A sampling of the unreleased records include:

  • The Beach Boys-Smile
  • Buffalo Springfield-Stampede
  • The Kinks-Four Respected Gentlemen
  • The Beatles-Get Back
  • Jeff Beck-The Motown Album
  • Jimi Hendrix-Black Gold
  • The Who-Lifehouse
  • Wicked Lester
  • Rolling Stones-American Tour ’72
  • CSN&Y-Human Highway
  • Pink Floyd-Household Objects (1974), Spare Brick 1982
  • Dusty Springfield-Longing
  • David Bowie-The Gouster (1975), Toy (2001)
  • Sex Pistols-Spunk
  • Neil Young -Homegrown (1975), Chrome Dreams (1976)
  • Frank Zappa-Läther
  • Beastie Boys-Country Mike’s Greatest Hits
  • Weezer-Songs from the Black Hole
  • Jeff Buckley-My Sweeetheart the Drunk
  • Van Halen-IV
  • Foo Fighters-The Million Dollar Demos
  • Green Day-Cigarettes and Valentines (the author doesn’t believe it was actually stolen)
  • Tapeworm (Trent Reznor and Maynard James Keenan among others)
  • Deftones-Eros
  • U2-Songs of Ascent
  • Beck-The Song Reader



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sylvanOne of the fun things about doing these summer posts is finding appropriate music to each week’s write up. I like to find something related to what’s down below.  Last week it was an artist named Pale King.  This week it’s a band called Sylvanshine.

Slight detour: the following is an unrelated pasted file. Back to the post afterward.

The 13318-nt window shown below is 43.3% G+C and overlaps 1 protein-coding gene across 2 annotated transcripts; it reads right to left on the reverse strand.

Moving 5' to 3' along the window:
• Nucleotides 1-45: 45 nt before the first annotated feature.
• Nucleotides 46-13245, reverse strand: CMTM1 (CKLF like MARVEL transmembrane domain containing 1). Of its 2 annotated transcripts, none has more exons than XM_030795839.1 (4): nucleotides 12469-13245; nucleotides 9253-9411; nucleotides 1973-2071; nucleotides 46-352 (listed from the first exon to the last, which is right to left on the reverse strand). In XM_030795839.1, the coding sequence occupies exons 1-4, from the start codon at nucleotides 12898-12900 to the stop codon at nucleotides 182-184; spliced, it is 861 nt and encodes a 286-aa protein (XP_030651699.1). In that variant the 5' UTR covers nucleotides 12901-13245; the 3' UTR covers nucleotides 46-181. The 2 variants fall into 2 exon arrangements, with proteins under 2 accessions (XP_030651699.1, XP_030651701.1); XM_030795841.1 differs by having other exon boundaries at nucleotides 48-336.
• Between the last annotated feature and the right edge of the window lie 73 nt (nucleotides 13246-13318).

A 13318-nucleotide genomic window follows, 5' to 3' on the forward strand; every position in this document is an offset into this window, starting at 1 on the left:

Sylvanshine is a cover band from Texas.  According to their web site, they play covers of Collective Soul, Van Halen, The Black Crowes and Stevie Ray Vaughn. I didn’t listen to any of their live tracks, but the excerpt of their version of The Toadies’ “Possum  Kingdom” is pretty spot on.

Learn all about them (or book them) at their website.

[READ: July 21, 2014] Pale Summer Week 2 (§10-§21)

Week two continues some of the characters’ lives and introduces us to them at the Service.  It also has a couple of very lengthy passages in which people spout their opinions about aspects of the country and the Service which are thoughtful and, frankly, very interesting and would work as good meme quotes, if you liked that sort of thing.


This is a two-paragraph chapter about bureaucracy “the only known parasite larger than the organism on which is subsists.”


A list of syndromes/symptoms associated with Examination Postings in excess of 36 months (ending with “unexplained bleeding”).


Leonard Stecyk is back in this short chapter.  He is an adult now. He is walking door to door to introduce himself to his presumably new neighbors, and to offer to the neighbors the Post Office’s 1979 National Zip Code Directory–“his smile so wide it almost looked like it hurt.”


An unnamed character is inflicted with nervous profuse sweating.  (This character will be identified later).  This chapter also has footnotes (as did the Author’s Foreword), although these footnotes are in the third person (as is the chapter).  Does this mean it is written by Dave Wallace too?  It is another thoroughly detailed chapter that I find very enjoyable to read even if it doesn’t advance the “story” much. (more…)

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[WATCHED: October 11, 2013] Pearl Jam interviews